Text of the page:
As parents lost livelihoods and struggled to feed their families, some began to see marriage as a way to reduce costs in their household so that that they would not watch all of their children slowly starve, and so girls as young as 10 were married off to adult men. Short contract marriages, informal temporary marriages in which girls are passed from temporary husband to temporary husband, emerged as a way to rationalize trafficking. In most cases fathers are the ones who sell their daughters to man after man.

Whether in the home of their parents or husbands, girls across Syria are besieged. Girls who escape as refugees tend to be slightly better off because they are more likely to have access to humanitarian services, but new vulnerabilities emerge. A taxi driver in Jordan told my colleague that he wanted to marry a Syrian girl because “they are desperate and easy to train”. He didn’t say if he would seek to arrange the marriage or abduct. I’m not sure which would be more traumatic for me: being given away to a foreign man by my own father or being kidnapped by a stranger.

In 2016 I spent months working on child marriage prevention and response in the Syria crisis. Since that same year, I’ve been working on other projects that touch the myriad of issues facing Syrian girls as well as girls throughout the region.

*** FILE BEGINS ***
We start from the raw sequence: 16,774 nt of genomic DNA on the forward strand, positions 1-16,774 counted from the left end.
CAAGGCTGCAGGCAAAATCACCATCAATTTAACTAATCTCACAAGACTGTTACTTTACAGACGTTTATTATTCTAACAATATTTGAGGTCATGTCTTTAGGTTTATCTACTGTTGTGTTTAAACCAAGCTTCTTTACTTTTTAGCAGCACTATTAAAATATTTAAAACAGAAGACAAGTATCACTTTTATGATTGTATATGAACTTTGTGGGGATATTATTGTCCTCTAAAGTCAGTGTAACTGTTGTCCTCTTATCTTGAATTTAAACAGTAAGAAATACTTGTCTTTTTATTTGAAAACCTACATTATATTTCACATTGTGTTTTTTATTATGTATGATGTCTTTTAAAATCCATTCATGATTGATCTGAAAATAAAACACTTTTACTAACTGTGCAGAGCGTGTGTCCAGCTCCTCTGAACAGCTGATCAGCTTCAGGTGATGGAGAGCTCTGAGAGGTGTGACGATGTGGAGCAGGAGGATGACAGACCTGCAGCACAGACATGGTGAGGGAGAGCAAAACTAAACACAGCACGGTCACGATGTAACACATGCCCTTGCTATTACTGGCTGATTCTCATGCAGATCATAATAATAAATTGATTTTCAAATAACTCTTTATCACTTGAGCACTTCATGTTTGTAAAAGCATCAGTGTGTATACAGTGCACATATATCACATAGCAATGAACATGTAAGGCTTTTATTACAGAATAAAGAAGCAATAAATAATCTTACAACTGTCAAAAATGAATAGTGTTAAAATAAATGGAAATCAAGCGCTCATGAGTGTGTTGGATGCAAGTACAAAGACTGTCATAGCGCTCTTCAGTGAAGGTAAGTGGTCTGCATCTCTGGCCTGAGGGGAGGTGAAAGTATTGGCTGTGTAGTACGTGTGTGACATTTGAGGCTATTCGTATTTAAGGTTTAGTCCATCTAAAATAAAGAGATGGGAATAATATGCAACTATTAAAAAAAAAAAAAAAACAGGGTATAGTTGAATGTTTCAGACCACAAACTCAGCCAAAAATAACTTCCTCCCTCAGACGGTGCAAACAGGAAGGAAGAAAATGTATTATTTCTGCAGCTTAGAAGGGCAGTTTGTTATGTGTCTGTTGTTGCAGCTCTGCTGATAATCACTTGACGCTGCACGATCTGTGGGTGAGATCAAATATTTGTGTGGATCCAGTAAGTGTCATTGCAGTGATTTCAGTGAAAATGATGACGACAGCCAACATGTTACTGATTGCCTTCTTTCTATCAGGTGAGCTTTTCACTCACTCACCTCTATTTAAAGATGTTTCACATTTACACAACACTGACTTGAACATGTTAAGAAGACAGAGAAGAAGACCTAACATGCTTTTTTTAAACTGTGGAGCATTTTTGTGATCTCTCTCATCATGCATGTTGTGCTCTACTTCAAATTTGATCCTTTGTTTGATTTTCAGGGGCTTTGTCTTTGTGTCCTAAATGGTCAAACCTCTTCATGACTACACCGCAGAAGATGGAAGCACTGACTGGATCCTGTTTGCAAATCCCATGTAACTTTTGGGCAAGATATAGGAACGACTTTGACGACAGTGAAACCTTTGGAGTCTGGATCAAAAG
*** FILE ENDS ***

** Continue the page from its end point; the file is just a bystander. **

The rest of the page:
I am so tired of this. I don’t like living in Jordan. I want to go home.

Instead of becoming desensitized by the conflict, I absorb it. I feel the plight of these girls in my bones. The girls who can’t leave their homes without being harassed and groped by men in plain daylight. Girls who are married to adult men. Girls who are trafficked by a phoney marriage.

I persist because these girls persist, perhaps like no other.

Anne Frank, a besieged girl from yet another war, wrote that “a single candle can both defy and define the darkness.” The world may not know it, but adolescent girls are defining this crisis through their invisibility. We don’t notice their absence because it screams at a frequency beyond our ability to hear. It is more powerful than our ability to comprehend. One day we will understand just how epic this failure of humanity truly is.

And yet there is the defiance – a little spark inside of every girl that exists despite it all. I know what this defiance looks like, I know what it feels like and I know what it sounds like. It is inside of every Syrian girl I have ever seen, and I know it is inside of every girl I haven’t seen too.

It is a light, flickering and flashing inside besieged girls living homes made of rubble or tents, that defies the darkness of seven years of conflict. This flicker and flash is how I know that this war will end. It is how I know that girls will prevail. And it is how I know that, one day, these invisible girls will reemerge from their homes and their marriages and shine brighter than the sun.

To help break the invisibility of Syrian girls, share this posts and other information on adolescent girls so that the world can see them again.